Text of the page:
Both truth and mercy can be found in consistent Catholic teaching on marriage, Cardinal Jorge Urosa Savino of Caracas told the Synod of Bishops on Thursday.
“United to Christ, who has overcome the world, the Church is called to maintain the splendor of truth even in difficult situations,” he said in his Oct. 15 intervention. “Mercy invites the sinner and it becomes forgiveness when one repents and changes one’s life. The prodigal son was greeted with an embrace from his father only when he returned home.”
Cardinal Urosa said the synod “must indicate lines of action that strengthen marriage, making it more attractive to young people, and keeping it alive in the hearts of the spouses over time.”
He said Catholic teaching provides mercy “to assist more effectively those in irregular situations to alleviate their moral suffering and to better live their Catholic faith.”
“We are all driven by the desire to find a better solution to this painful situation. We must do it with the spirit of the Good Shepherd and the truth that sets us free,” he continued.
The cardinal’s comments to the Synod of Bishops come amid continued debate over access to Communion for Catholics who have divorced-and-remarried civilly. The Church has taught, as in Familiaris consortio, that those persons are unable to be admitted to Communion because “their state and condition of life objectively contradict that union of love between Christ and the Church which is signified and effected by the Eucharist” and because “if these people were admitted to the Eucharist, the faithful would be led into error and confusion regarding the Church’s teaching about the indissolubility of marriage.”
Cardinal Urosa stressed the need for repentance and the need for the synod to show “the strength and continuity” of Catholic teaching.
He cited St. John Paul II’s 1981 post-synodal apostolic exhortation Familiaris consortio, the 1992 Catechism of the Catholic Church, Benedict XVI’s 2007 apostolic exhortation Sacramentum Caritatis, and the 2007 ‘Aparecida document’ of the Fifth Conference of Latin American and Caribbean Bishops. These all reaffirmed pastoral care for couples in an irregular situation, while acknowledging that they may not receive Communion.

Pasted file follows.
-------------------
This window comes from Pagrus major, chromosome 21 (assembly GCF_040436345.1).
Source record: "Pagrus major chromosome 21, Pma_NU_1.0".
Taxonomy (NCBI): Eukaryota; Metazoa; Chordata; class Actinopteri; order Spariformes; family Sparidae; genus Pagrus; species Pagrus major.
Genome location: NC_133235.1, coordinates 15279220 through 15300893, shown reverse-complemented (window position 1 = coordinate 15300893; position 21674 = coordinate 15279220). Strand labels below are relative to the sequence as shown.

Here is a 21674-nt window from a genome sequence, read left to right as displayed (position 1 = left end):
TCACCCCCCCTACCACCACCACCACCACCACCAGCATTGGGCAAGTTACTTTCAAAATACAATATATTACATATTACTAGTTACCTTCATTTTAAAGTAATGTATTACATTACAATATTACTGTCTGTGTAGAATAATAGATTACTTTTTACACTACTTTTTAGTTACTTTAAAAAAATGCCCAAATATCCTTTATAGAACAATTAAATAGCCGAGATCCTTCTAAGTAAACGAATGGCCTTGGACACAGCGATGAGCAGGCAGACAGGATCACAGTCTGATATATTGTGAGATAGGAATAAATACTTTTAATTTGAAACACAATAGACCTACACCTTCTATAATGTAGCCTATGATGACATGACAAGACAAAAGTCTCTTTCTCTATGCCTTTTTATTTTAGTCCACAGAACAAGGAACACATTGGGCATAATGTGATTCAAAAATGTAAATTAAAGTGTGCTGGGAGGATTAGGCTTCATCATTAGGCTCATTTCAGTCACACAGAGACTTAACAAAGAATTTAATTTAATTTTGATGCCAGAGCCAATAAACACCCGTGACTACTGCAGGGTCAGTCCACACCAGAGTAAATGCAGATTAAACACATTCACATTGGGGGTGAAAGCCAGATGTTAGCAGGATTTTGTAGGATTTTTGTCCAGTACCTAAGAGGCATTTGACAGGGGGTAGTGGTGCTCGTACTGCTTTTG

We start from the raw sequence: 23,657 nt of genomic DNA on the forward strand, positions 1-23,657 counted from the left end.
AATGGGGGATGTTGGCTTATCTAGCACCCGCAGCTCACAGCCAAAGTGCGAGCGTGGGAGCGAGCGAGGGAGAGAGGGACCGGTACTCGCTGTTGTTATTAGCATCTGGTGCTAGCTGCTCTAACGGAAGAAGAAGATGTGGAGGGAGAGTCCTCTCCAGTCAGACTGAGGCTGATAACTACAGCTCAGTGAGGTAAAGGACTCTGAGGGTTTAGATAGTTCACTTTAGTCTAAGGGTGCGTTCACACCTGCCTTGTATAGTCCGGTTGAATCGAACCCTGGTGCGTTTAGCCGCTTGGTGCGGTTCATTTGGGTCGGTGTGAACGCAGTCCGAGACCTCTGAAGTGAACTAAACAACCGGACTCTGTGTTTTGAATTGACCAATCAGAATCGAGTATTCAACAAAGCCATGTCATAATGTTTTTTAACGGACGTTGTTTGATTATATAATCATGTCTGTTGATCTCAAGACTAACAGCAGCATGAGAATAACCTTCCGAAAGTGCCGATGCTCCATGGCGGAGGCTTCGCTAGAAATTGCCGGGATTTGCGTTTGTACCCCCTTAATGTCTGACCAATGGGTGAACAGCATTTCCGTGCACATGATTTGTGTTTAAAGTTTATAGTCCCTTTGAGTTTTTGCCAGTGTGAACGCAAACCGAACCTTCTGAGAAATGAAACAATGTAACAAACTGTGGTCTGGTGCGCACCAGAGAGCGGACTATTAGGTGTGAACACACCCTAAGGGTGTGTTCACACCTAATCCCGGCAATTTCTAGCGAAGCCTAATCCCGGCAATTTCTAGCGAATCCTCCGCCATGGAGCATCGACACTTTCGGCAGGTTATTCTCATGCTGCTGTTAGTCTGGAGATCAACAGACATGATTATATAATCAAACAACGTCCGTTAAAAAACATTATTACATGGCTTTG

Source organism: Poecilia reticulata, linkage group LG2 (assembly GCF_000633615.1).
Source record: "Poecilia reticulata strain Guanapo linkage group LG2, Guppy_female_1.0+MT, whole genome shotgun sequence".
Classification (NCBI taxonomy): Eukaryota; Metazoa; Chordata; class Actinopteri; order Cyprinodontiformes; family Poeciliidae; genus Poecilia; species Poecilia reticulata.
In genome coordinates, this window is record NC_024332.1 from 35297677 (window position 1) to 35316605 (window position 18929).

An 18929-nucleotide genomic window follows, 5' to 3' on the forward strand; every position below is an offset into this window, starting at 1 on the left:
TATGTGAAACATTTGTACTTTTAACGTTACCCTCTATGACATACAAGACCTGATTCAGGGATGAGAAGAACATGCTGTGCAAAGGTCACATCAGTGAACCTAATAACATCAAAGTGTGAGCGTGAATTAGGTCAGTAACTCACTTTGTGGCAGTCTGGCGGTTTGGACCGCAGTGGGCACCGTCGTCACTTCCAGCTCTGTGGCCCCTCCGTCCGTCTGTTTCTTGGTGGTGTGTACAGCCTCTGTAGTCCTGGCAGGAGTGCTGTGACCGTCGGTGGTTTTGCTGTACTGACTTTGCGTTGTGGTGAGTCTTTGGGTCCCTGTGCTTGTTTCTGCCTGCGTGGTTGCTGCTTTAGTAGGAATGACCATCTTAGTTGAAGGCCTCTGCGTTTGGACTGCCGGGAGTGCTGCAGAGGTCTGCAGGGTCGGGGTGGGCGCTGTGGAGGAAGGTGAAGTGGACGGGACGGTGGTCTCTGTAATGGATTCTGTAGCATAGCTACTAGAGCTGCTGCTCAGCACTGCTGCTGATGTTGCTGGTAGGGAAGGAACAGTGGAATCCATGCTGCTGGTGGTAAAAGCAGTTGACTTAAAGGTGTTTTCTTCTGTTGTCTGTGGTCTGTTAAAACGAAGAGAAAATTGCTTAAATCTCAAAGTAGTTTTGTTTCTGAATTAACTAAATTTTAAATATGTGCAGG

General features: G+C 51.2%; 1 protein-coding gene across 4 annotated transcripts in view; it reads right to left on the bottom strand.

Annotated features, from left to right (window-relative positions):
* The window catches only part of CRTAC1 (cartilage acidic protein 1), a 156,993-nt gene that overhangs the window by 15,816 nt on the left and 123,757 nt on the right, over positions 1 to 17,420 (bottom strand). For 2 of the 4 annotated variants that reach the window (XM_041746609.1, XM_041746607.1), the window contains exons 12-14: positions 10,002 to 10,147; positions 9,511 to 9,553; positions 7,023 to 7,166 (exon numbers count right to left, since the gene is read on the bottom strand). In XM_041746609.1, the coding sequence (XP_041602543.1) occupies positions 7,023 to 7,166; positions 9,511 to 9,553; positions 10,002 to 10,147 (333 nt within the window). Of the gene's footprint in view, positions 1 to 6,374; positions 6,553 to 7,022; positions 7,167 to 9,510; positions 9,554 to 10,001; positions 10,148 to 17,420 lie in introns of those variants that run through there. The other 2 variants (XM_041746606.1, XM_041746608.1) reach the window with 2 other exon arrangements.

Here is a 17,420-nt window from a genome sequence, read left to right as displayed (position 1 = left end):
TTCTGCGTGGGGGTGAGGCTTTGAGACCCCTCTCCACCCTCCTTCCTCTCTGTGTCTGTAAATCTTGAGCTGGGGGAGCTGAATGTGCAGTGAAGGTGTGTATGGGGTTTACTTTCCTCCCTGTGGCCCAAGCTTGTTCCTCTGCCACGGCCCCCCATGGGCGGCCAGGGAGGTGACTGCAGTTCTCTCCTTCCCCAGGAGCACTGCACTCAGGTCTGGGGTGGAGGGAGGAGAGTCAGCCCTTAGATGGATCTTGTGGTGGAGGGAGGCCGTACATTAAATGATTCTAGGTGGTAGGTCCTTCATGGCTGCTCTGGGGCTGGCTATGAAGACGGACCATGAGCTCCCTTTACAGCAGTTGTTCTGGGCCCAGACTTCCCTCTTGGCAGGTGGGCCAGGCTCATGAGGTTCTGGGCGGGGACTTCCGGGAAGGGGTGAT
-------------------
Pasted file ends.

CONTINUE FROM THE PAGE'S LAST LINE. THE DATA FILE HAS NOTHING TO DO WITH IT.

The Aparecida document was approved by then-Cardinal Jorge Bergoglio, who would be elected as Pope Francis in 2013.
“Can we contradict those teachings?” Cardinal Urosa asked.
The cardinal said the synod must work “in the light of the revealed truth and with eyes of mercy.” He said the synod is called “to reflect very clearly the teaching of the Gospel and of the Church through the centuries about the nature and dignity of Christian marriage” and to reflect “on the greatness of the Eucharist” and the need for those who receive Communion to be rightly disposed.
Cardinal Urosa noted the synod’s working document discussions about providing a “penitential journey” for those who have divorced and remarried. He said this penitential journey should end in conversion and a firm decision for the penitent to amend his or her life and to live in continence.
Please find below the full text of Cardinal Urosa’s Oct. 15 intervention at the synod:
The Proposal of Admission to the Eucharist for the Divorced and Remarried
I refer to numbers 121, 122, and 123 of the Instrumentum Laboris in which is considered the proposal for the acceptance to the table of the Eucharist – counting on certain conditions been met, among them a penitential journey – or the divorced and remarried, yet maintaining the conjugal life .